HAYDN The Creation – McCreesh
Haydn and his librettist Baron van Swieten conceived The Creation as the first bilingual oratorio and would surely have been perplexed that Anglophone record-buyers seem to prefer the work in German. The main problem, of course, is that the Baron’s command of English failed to match his self-confidence, prompting many attempts to improve on the original. On this new recording, Paul McCreesh’s emendations are less radical than those on the two other available versions in English (from Simon Rattle, 4/91, and Robert Shaw, 12/92), but on the whole more successful, retaining all the Milton-inspired quaintness of van Swieten’s text while rectifying his mistranslations and clumsy Germanic word order.
Language apart, McCreesh’s recording differs from its period competitors – Gardiner (Archiv), Harnoncourt (DHM), Spering (Naxos) and Christie (Virgin) – in scale: where they typically use a smallish professional choir and an orchestra of around 50, McCreesh pits a 113-strong band against a chorus of similar numbers. Abetted by the glowing, spacious acoustics of Watford Town Hall, the big celebratory choruses make a more powerful impact than in any of the rival period versions. Occasionally – say in the rollicking fugue in “Awake the harp”, here done at a constant fortissimo – I would have welcomed more nuanced dynamics. But there is no denying the incandescence of the climaxes to “The heavens are telling” and the final “Praise the Lord, uplift your voices”.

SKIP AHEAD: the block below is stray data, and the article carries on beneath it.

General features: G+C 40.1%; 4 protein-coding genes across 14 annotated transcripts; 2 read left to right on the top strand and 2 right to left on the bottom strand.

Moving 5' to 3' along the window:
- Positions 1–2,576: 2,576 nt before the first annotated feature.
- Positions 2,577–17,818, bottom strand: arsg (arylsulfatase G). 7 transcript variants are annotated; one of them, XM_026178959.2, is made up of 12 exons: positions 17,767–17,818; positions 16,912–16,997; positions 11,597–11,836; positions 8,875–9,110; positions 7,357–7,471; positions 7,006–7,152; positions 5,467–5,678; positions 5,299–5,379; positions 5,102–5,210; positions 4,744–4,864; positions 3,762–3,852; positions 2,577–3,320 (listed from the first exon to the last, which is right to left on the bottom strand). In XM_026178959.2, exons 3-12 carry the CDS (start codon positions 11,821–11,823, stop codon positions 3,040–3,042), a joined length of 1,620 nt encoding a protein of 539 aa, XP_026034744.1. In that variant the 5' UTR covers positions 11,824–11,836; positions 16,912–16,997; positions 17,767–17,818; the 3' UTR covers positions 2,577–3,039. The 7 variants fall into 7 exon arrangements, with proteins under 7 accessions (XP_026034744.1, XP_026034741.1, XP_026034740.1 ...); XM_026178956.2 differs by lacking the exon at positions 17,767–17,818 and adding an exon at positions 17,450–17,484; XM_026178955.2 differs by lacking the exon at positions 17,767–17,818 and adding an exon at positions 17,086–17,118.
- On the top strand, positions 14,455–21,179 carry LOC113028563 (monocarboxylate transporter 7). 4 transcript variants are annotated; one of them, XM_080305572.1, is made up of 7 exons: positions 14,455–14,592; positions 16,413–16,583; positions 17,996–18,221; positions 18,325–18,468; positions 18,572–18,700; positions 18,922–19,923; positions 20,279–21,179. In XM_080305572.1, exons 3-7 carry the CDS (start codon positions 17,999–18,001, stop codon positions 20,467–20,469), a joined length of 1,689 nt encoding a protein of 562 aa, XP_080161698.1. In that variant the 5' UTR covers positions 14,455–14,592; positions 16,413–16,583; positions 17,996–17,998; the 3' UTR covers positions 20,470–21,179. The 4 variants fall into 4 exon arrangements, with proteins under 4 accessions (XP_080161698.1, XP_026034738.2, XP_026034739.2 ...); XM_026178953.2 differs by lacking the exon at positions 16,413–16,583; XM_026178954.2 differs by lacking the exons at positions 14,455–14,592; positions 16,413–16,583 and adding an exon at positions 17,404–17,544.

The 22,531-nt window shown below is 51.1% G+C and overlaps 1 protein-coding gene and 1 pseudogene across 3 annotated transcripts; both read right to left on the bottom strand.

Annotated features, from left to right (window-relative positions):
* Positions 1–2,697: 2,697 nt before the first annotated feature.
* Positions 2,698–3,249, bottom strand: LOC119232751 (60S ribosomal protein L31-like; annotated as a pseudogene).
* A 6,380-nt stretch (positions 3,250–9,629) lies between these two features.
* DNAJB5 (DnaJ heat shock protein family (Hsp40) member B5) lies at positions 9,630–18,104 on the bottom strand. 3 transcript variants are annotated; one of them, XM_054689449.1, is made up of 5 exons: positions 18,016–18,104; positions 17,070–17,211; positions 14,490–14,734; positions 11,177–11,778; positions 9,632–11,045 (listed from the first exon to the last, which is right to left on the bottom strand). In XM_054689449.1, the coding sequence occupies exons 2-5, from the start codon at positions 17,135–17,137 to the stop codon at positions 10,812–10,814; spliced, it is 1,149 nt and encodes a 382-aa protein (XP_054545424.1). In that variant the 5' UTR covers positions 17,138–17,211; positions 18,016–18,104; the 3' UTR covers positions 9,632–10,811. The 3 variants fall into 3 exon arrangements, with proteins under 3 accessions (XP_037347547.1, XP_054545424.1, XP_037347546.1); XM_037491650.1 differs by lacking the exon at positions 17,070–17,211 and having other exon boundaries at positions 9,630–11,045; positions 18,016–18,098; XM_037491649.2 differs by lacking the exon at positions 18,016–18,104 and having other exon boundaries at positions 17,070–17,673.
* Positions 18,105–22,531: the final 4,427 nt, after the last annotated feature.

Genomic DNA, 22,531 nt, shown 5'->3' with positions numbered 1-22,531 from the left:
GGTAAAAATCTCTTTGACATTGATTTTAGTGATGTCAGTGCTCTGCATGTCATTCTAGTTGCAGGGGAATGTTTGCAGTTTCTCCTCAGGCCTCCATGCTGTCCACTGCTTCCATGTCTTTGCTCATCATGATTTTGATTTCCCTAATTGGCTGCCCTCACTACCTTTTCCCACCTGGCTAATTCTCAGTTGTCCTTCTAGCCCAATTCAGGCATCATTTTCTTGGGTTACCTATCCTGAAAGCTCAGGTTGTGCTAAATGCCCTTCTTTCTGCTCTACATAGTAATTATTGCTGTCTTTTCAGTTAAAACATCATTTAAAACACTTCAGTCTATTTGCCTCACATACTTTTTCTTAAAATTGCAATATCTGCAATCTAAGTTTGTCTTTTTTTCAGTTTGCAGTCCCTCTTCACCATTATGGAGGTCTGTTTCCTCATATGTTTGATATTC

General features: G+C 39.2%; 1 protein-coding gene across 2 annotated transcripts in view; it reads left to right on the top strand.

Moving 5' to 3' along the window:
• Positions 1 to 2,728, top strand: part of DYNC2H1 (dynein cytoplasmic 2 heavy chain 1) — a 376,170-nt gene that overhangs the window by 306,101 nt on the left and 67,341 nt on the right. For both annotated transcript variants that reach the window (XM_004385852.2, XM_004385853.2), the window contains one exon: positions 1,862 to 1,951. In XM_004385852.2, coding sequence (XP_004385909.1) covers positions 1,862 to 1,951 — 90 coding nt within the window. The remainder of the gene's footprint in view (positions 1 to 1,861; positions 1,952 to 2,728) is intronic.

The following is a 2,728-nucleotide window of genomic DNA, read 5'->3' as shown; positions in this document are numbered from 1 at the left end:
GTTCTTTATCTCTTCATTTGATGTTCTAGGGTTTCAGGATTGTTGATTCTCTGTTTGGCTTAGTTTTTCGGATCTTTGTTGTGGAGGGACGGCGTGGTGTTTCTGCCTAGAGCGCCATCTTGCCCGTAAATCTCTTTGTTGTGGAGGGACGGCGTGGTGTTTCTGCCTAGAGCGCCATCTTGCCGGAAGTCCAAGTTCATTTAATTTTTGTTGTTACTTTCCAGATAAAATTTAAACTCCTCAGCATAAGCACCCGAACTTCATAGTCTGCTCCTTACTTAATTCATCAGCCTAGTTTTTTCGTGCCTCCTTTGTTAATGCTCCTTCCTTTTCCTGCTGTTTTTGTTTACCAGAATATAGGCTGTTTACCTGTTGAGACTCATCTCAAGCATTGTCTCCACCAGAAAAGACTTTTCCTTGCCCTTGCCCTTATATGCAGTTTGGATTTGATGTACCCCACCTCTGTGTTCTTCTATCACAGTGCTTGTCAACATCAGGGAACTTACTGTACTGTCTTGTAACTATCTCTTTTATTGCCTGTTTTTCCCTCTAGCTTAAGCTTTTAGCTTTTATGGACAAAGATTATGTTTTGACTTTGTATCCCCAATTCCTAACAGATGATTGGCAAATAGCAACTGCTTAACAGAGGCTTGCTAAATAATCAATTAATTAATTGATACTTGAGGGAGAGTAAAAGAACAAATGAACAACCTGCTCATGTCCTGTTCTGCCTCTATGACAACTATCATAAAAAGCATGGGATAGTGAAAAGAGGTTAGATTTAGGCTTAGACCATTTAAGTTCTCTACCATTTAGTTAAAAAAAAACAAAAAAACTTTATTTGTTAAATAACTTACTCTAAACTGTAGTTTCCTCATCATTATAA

In all the choruses McCreesh’s pacing – eager but never hectic – and rhythmic energy are wonderfully inspiriting. He is acutely responsive, too, to the work’s mystery and awe, daring, and vindicating, slower-than-usual tempi for “Chaos” (launched by the most apocalyptic of timpani rolls), the Sunrise and the first morning in Paradise, celestially evoked by the Gabrieli’s trio of flutes. A pity, though, that he allows the cannon-fire timpani to pre-empt Haydn’s cosmic blaze at “light”.
McCreesh’s trump card is his solo team, superb both individually and as an exceptionally sensitive ensemble. I can’t recall ever hearing the trio near the close of Part 2, “On thee each living soul awaits”, sung with such radiant inwardness. Other highlights include Sandrine Piau’s graceful, smiling “With verdure clad”, here a truly happy song to the spring, Mark Padmore’s tender legato in Haydn’s portrayal of the first woman, and Neal Davies’s deep, velvet softness in “the limpid brook” and his hieratic reverence in the sublime arioso “Be fruitful all, and multiply”. Peter Harvey, supple and lyrical, and Miah Persson, with a touch of sensuousness in her vernal tone, are beautifully paired as Adam and Eve. The less consistently cast Rattle recording sometimes generates more fun. But for a Creation in English, this new version – exhilarating, poetic and marvellously sung – becomes the prime recommendation.